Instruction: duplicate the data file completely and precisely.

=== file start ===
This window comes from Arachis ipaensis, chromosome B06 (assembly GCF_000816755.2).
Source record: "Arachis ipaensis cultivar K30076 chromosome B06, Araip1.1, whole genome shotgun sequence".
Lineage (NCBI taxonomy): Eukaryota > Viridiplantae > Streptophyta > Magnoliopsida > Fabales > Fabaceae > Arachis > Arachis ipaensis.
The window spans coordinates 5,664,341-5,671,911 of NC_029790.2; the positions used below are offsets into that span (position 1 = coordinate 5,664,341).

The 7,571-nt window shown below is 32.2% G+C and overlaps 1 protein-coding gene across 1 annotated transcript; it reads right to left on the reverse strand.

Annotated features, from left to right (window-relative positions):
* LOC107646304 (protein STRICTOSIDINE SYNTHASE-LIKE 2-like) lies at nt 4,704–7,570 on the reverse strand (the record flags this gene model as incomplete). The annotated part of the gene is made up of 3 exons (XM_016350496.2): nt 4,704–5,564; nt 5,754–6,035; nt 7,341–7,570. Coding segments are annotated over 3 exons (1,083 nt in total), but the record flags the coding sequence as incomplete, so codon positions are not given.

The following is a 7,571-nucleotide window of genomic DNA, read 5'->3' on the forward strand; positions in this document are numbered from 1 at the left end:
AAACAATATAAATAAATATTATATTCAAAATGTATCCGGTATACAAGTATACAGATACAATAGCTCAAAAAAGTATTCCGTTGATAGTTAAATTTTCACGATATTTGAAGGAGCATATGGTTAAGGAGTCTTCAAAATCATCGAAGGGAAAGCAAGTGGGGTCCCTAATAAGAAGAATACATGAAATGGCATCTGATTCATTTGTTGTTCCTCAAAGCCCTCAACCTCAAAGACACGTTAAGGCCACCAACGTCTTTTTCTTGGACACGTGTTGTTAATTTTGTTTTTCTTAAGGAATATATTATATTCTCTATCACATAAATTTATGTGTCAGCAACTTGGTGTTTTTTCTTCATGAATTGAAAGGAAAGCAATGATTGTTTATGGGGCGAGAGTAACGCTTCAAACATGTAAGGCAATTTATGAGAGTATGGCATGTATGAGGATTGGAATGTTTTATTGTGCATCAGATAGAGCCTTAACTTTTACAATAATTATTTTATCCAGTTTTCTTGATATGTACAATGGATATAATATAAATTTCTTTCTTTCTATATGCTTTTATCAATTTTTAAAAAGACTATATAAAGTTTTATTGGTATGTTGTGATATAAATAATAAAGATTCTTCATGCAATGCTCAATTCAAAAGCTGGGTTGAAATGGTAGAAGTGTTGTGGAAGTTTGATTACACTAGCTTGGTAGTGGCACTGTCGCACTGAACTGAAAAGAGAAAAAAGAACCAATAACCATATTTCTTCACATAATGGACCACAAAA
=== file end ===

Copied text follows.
This window comes from Arachis ipaensis, chromosome B06 (assembly GCF_000816755.2).
Source record: "Arachis ipaensis cultivar K30076 chromosome B06, Araip1.1, whole genome shotgun sequence".
Lineage (NCBI taxonomy): Eukaryota > Viridiplantae > Streptophyta > Magnoliopsida > Fabales > Fabaceae > Arachis > Arachis ipaensis.
The window spans coordinates 5,664,341-5,671,911 of NC_029790.2; the positions used below are offsets into that span (position 1 = coordinate 5,664,341).

The 7,571-nt window shown below is 32.2% G+C and overlaps 1 protein-coding gene across 1 annotated transcript; it reads right to left on the reverse strand.

Annotated features, from left to right (window-relative positions):
* LOC107646304 (protein STRICTOSIDINE SYNTHASE-LIKE 2-like) lies at nt 4,704–7,570 on the reverse strand (the record flags this gene model as incomplete). The annotated part of the gene is made up of 3 exons (XM_016350496.2): nt 4,704–5,564; nt 5,754–6,035; nt 7,341–7,570. Coding segments are annotated over 3 exons (1,083 nt in total), but the record flags the coding sequence as incomplete, so codon positions are not given.

The following is a 7,571-nucleotide window of genomic DNA, read 5'->3' on the forward strand; positions in this document are numbered from 1 at the left end:
AAACAATATAAATAAATATTATATTCAAAATGTATCCGGTATACAAGTATACAGATACAATAGCTCAAAAAAGTATTCCGTTGATAGTTAAATTTTCACGATATTTGAAGGAGCATATGGTTAAGGAGTCTTCAAAATCATCGAAGGGAAAGCAAGTGGGGTCCCTAATAAGAAGAATACATGAAATGGCATCTGATTCATTTGTTGTTCCTCAAAGCCCTCAACCTCAAAGACACGTTAAGGCCACCAACGTCTTTTTCTTGGACACGTGTTGTTAATTTTGTTTTTCTTAAGGAATATATTATATTCTCTATCACATAAATTTATGTGTCAGCAACTTGGTGTTTTTTCTTCATGAATTGAAAGGAAAGCAATGATTGTTTATGGGGCGAGAGTAACGCTTCAAACATGTAAGGCAATTTATGAGAGTATGGCATGTATGAGGATTGGAATGTTTTATTGTGCATCAGATAGAGCCTTAACTTTTACAATAATTATTTTATCCAGTTTTCTTGATATGTACAATGGATATAATATAAATTTCTTTCTTTCTATATGCTTTTATCAATTTTTAAAAAGACTATATAAAGTTTTATTGGTATGTTGTGATATAAATAATAAAGATTCTTCATGCAATGCTCAATTCAAAAGCTGGGTTGAAATGGTAGAAGTGTTGTGGAAGTTTGATTACACTAGCTTGGTAGTGGCACTGTCGCACTGAACTGAAAAGAGAAAAAAGAACCAATAACCATATTTCTTCACATAATGGACCACAAAA